Employers, however, escalated their resistance, using blacklists, firing union members, and evicting employees from company housing. The defeats left the union greatly diminished and Sylvis disillusioned with the trade union movement. He turned to cooperatives as a way to eliminate the wage system and end class conflict. Cooperatives, he believed, would raise workers to the status of capitalist and turn capitalists into workers. The success of the first foundry cooperative in Troy, New York, spurred the organization of others. However, competition from other foundries and inadequate capitalization pushed many cooperative foundries into failure.

Amalgamated Association of the Iron, Steel, and Tin workers button.
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Amalgamated Association of the Iron, Steel, and Tin workers button, circa 1935....
Although Sylvis became disillusioned with trade unions and disappointed with cooperatives, he remained committed to uniting workers nationwide. In 1866 he joined with others to form the National Labor Union, aimed at uniting workers across occupations and achieving economic and social reforms, including the eight-hour working day. As president of the union, Sylvis stressed monetary reform to increase the paper money supply, reduce banker's power, encourage opportunity for workers, and promote the establishment of cooperatives. He also pushed for a workingmen's political party, worker's access to free public land, and a federal labor agency. In addition, he supported women's rights. Under his leadership the National Labor Union grew in power. However, Sylvis died destitute in 1869 and the National Labor Union survived for only a few years, collapsing in 1873.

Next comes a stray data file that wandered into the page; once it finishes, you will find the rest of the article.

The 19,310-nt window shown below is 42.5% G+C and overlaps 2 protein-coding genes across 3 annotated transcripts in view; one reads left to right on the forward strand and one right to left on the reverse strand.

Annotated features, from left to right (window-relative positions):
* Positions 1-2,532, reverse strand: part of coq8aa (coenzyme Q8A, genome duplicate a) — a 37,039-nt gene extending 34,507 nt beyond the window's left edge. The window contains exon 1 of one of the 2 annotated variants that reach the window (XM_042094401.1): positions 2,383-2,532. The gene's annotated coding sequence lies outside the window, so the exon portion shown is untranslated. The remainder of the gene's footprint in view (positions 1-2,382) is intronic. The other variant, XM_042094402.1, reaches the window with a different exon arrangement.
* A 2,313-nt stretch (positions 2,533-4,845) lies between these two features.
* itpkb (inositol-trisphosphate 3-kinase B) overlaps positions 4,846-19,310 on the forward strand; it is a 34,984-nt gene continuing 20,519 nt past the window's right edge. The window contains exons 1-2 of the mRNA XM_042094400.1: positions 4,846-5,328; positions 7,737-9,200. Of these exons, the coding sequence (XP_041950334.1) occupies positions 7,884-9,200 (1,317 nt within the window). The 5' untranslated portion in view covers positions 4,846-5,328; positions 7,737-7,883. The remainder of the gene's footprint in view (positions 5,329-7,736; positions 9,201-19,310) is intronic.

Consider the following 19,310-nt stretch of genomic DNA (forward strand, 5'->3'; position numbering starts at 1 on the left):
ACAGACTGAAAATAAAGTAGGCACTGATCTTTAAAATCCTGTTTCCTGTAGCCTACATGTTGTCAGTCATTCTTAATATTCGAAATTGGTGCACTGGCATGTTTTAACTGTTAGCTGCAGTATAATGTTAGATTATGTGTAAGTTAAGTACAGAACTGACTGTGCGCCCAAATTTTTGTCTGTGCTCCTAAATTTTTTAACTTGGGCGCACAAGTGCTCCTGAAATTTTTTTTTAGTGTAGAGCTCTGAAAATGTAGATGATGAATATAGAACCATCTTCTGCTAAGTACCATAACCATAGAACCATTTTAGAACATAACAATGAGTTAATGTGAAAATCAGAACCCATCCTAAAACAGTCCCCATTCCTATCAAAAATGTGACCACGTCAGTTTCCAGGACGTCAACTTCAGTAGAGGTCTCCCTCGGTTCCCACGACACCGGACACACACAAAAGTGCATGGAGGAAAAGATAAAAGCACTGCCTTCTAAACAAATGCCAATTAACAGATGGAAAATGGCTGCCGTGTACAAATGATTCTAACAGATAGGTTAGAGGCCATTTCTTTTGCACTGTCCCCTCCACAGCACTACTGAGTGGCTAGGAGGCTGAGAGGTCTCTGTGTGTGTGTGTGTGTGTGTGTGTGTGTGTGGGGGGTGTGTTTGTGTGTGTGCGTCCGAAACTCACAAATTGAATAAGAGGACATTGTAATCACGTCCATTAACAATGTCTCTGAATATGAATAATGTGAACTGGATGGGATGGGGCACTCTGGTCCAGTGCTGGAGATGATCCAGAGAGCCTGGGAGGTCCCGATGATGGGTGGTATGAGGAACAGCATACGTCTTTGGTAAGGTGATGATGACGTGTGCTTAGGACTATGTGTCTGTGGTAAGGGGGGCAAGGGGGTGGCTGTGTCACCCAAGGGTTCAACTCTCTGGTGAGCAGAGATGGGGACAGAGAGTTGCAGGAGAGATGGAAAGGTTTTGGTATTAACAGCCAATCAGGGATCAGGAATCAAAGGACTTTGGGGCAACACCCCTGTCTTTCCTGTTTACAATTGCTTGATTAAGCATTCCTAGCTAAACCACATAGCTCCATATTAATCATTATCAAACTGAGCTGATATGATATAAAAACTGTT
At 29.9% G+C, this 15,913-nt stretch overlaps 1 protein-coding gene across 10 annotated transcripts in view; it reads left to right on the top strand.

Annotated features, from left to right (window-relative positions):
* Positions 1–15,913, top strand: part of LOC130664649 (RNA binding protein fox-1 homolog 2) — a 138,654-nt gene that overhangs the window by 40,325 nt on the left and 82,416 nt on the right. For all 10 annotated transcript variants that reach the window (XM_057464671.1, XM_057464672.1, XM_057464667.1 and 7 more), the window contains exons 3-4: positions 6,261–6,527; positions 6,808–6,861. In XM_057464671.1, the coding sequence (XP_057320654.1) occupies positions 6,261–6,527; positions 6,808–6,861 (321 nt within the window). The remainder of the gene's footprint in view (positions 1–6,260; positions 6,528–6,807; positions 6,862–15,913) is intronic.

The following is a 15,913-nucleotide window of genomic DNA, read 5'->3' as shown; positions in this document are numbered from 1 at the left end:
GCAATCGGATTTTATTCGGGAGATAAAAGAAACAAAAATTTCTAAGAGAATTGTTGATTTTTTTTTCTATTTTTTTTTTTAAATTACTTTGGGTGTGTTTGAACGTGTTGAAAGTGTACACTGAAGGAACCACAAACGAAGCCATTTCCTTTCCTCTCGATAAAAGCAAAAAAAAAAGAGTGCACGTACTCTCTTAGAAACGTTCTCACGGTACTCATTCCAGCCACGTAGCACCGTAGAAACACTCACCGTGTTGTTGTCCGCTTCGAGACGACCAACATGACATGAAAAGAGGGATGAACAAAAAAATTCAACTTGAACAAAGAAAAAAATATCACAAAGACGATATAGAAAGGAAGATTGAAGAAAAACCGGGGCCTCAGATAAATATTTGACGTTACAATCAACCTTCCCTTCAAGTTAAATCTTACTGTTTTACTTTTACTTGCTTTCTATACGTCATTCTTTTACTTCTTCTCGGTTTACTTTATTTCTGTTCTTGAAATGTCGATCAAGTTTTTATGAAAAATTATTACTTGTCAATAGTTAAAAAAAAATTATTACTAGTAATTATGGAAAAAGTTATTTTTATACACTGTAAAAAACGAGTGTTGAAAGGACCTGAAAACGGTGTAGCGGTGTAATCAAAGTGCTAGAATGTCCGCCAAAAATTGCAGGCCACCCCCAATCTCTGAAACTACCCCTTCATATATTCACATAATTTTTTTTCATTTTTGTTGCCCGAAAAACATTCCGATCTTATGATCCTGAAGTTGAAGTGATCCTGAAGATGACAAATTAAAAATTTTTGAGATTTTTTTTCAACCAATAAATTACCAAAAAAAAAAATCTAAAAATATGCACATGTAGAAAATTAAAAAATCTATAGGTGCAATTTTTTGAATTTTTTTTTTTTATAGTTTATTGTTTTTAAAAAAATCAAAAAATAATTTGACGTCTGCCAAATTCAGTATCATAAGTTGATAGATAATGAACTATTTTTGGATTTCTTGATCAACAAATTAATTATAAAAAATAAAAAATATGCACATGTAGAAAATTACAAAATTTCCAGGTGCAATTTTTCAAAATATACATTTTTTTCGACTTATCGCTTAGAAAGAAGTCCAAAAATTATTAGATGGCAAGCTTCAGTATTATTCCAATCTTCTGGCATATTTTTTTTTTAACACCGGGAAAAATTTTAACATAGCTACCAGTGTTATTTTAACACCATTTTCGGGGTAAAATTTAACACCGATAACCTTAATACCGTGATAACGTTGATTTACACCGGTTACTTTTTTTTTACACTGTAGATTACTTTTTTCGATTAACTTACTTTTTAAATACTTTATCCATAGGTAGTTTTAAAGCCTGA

Sylvis was part of rising labor struggle in the iron industry that continued after his death. With the development of larger, urban ironworks after 1840, the paternalistic relationships between ironmasters and employees declined. Employers increasingly saw workers as a cost to be cut, and were quick to reduce wages or layoff workers when prices slumped or sales declined. Workers, in turn, struck and organized.